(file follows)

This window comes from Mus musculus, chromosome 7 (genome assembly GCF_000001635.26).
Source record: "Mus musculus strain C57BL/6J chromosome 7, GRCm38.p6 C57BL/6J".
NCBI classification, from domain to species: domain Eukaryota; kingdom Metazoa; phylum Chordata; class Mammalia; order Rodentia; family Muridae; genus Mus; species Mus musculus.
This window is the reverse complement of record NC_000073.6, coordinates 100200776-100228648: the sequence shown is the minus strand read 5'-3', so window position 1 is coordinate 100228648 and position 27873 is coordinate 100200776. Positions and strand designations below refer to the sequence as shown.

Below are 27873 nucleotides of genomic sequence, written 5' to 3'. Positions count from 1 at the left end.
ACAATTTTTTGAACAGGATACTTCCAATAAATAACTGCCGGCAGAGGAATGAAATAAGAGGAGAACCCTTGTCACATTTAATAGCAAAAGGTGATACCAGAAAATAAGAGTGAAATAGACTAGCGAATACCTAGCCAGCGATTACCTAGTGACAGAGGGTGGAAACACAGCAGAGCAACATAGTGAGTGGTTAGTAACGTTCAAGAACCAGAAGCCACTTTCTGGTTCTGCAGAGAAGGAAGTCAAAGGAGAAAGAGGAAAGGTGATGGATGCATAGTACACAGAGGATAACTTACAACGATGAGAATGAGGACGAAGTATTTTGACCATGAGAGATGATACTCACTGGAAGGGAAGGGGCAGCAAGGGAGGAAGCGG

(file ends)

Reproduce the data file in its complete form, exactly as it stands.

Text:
This window comes from Mus musculus, chromosome 7 (genome assembly GCF_000001635.26).
Source record: "Mus musculus strain C57BL/6J chromosome 7, GRCm38.p6 C57BL/6J".
NCBI classification, from domain to species: domain Eukaryota; kingdom Metazoa; phylum Chordata; class Mammalia; order Rodentia; family Muridae; genus Mus; species Mus musculus.
This window is the reverse complement of record NC_000073.6, coordinates 100200776-100228648: the sequence shown is the minus strand read 5'-3', so window position 1 is coordinate 100228648 and position 27873 is coordinate 100200776. Positions and strand designations below refer to the sequence as shown.

Below are 27873 nucleotides of genomic sequence, written 5' to 3'. Positions count from 1 at the left end.
ACAATTTTTTGAACAGGATACTTCCAATAAATAACTGCCGGCAGAGGAATGAAATAAGAGGAGAACCCTTGTCACATTTAATAGCAAAAGGTGATACCAGAAAATAAGAGTGAAATAGACTAGCGAATACCTAGCCAGCGATTACCTAGTGACAGAGGGTGGAAACACAGCAGAGCAACATAGTGAGTGGTTAGTAACGTTCAAGAACCAGAAGCCACTTTCTGGTTCTGCAGAGAAGGAAGTCAAAGGAGAAAGAGGAAAGGTGATGGATGCATAGTACACAGAGGATAACTTACAACGATGAGAATGAGGACGAAGTATTTTGACCATGAGAGATGATACTCACTGGAAGGGAAGGGGCAGCAAGGGAGGAAGCGG